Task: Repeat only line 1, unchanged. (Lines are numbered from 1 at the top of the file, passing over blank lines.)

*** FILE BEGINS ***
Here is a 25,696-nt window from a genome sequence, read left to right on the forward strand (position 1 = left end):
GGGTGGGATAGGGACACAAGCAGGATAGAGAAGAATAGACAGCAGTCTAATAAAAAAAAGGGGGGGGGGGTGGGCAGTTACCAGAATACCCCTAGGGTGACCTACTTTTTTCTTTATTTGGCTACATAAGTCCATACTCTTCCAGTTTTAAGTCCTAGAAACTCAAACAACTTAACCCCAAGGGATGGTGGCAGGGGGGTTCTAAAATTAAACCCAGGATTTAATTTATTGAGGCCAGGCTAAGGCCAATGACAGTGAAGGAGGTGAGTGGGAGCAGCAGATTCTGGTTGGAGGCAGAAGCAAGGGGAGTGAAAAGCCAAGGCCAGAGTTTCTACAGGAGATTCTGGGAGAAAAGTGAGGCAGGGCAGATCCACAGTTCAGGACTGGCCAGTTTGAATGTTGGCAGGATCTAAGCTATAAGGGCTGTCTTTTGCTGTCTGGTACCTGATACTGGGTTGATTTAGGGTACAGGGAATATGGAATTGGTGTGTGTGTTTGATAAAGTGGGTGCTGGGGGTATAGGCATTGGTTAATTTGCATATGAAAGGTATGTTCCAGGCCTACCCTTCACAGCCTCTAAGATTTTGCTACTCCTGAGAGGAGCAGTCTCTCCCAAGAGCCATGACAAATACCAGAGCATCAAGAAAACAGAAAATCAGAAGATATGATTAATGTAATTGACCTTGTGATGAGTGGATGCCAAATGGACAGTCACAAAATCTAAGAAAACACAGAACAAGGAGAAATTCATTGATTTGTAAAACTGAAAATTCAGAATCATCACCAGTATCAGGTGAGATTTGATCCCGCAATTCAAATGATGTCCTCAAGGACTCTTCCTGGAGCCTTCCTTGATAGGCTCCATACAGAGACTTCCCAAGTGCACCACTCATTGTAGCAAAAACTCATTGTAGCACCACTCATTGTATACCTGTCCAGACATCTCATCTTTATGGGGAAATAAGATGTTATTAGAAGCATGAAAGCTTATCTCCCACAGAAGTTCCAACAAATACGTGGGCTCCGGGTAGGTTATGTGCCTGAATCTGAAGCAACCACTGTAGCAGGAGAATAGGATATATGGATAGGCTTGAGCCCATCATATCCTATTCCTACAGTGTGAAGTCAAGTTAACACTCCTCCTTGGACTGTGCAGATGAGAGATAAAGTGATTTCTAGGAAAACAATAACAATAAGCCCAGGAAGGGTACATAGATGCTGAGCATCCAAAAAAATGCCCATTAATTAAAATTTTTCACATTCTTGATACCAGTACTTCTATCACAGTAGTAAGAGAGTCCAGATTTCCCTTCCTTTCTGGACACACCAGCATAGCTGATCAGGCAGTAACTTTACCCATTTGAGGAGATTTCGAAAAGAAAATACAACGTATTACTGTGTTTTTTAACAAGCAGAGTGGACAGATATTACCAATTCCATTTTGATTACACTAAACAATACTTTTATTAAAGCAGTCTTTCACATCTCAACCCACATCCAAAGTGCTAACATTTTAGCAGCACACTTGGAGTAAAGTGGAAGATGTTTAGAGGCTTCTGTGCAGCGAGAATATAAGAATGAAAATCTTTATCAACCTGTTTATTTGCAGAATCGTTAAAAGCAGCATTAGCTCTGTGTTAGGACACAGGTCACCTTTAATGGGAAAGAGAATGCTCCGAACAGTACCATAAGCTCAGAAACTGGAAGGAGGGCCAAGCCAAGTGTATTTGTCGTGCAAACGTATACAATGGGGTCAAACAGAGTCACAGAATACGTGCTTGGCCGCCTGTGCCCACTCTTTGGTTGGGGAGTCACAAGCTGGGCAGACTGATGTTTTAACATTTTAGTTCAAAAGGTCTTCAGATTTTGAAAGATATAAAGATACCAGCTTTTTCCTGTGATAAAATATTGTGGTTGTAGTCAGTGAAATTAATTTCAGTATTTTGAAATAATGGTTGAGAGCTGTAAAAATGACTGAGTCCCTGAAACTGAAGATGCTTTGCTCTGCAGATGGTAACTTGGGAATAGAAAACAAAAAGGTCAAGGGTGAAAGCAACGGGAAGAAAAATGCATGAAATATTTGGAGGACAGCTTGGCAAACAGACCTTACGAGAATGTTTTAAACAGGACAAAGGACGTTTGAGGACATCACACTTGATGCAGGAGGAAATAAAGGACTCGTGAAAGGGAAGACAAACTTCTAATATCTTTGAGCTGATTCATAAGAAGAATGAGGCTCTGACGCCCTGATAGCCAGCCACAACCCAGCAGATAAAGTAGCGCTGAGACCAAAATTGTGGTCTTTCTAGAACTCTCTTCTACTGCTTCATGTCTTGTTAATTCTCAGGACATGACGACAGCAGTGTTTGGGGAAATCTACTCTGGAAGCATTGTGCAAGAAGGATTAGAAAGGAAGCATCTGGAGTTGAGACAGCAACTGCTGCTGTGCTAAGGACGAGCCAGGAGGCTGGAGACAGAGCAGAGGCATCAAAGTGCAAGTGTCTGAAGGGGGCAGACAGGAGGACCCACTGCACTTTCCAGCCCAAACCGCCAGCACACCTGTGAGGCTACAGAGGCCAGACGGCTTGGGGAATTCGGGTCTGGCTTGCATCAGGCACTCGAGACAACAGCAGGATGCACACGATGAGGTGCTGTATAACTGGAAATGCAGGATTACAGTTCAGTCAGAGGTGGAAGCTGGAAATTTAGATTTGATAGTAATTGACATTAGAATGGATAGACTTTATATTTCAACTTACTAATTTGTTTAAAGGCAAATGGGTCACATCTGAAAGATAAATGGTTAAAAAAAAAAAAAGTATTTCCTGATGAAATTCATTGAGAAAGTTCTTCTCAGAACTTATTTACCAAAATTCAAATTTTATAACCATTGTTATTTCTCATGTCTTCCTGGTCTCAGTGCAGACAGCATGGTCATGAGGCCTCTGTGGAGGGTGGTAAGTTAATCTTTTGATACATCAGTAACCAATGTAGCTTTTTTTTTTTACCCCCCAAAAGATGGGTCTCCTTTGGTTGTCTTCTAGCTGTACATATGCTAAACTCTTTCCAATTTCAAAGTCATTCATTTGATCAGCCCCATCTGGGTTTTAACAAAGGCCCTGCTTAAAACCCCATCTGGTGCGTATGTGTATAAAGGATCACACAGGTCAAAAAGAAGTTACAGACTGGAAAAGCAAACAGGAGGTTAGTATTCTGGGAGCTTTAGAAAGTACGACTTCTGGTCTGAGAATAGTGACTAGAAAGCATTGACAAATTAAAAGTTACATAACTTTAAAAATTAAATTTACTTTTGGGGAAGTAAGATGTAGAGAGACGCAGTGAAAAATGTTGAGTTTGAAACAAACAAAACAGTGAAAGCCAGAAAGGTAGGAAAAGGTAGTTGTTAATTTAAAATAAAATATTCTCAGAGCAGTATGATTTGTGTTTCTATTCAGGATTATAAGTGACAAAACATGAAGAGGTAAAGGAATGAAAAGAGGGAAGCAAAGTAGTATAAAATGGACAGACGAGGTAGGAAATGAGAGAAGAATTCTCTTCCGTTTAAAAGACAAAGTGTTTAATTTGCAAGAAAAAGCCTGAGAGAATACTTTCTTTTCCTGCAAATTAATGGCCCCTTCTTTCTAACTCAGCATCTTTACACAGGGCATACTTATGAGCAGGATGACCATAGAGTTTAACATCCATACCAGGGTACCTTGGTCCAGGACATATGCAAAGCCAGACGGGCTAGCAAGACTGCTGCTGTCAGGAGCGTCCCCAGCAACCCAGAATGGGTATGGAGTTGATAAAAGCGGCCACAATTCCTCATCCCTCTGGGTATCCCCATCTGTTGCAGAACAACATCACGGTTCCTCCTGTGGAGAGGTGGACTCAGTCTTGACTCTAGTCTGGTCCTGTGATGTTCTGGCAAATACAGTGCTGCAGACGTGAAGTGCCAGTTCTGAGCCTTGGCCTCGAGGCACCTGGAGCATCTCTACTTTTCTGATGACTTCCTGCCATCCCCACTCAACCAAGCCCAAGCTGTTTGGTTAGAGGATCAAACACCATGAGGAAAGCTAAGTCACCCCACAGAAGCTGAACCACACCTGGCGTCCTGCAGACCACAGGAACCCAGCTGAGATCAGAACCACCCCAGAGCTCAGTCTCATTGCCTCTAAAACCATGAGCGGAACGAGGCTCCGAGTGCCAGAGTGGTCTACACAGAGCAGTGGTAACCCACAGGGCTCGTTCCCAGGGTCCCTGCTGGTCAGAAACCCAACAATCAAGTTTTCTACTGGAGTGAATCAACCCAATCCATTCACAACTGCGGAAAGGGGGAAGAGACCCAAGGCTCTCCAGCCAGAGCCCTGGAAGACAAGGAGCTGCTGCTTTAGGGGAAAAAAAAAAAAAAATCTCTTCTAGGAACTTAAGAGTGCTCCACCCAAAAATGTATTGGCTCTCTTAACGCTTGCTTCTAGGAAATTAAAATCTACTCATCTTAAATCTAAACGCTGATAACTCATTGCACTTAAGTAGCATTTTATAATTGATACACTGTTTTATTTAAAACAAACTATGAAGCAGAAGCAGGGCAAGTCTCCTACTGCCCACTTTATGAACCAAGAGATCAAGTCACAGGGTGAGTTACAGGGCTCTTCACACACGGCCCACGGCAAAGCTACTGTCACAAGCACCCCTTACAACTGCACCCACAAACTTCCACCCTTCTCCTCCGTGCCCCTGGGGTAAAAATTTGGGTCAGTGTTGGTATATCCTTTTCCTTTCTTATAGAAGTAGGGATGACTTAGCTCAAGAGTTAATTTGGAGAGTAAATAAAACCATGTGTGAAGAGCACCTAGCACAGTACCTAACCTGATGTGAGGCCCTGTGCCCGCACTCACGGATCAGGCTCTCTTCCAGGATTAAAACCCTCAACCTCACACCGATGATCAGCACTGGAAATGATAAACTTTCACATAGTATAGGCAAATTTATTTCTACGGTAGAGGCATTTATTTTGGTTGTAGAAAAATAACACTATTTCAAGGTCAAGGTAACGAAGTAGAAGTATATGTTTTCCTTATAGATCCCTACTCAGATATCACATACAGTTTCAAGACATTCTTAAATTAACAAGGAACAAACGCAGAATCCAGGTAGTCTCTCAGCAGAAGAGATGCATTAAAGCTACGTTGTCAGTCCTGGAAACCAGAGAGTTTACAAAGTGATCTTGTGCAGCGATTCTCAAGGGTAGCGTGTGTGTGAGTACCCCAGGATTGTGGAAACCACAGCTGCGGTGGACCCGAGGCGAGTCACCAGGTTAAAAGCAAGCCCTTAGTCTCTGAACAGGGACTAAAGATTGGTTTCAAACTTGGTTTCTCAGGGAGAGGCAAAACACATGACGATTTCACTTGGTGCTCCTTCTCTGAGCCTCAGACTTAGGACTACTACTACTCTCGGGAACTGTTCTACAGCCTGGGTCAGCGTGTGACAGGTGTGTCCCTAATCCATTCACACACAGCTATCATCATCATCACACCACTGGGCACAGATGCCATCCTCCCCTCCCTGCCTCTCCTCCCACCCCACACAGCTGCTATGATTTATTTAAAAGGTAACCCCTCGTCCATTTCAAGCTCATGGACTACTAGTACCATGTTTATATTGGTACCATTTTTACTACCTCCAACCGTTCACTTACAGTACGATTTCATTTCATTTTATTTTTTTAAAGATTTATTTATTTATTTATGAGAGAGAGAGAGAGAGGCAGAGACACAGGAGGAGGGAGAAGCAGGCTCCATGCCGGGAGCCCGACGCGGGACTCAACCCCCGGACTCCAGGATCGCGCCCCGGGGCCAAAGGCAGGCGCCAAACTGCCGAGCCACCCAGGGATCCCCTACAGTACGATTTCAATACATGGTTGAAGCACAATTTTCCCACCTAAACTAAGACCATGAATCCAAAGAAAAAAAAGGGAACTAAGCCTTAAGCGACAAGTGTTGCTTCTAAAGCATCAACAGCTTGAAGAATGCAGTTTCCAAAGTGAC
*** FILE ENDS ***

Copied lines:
Here is a 25,696-nt window from a genome sequence, read left to right on the forward strand (position 1 = left end):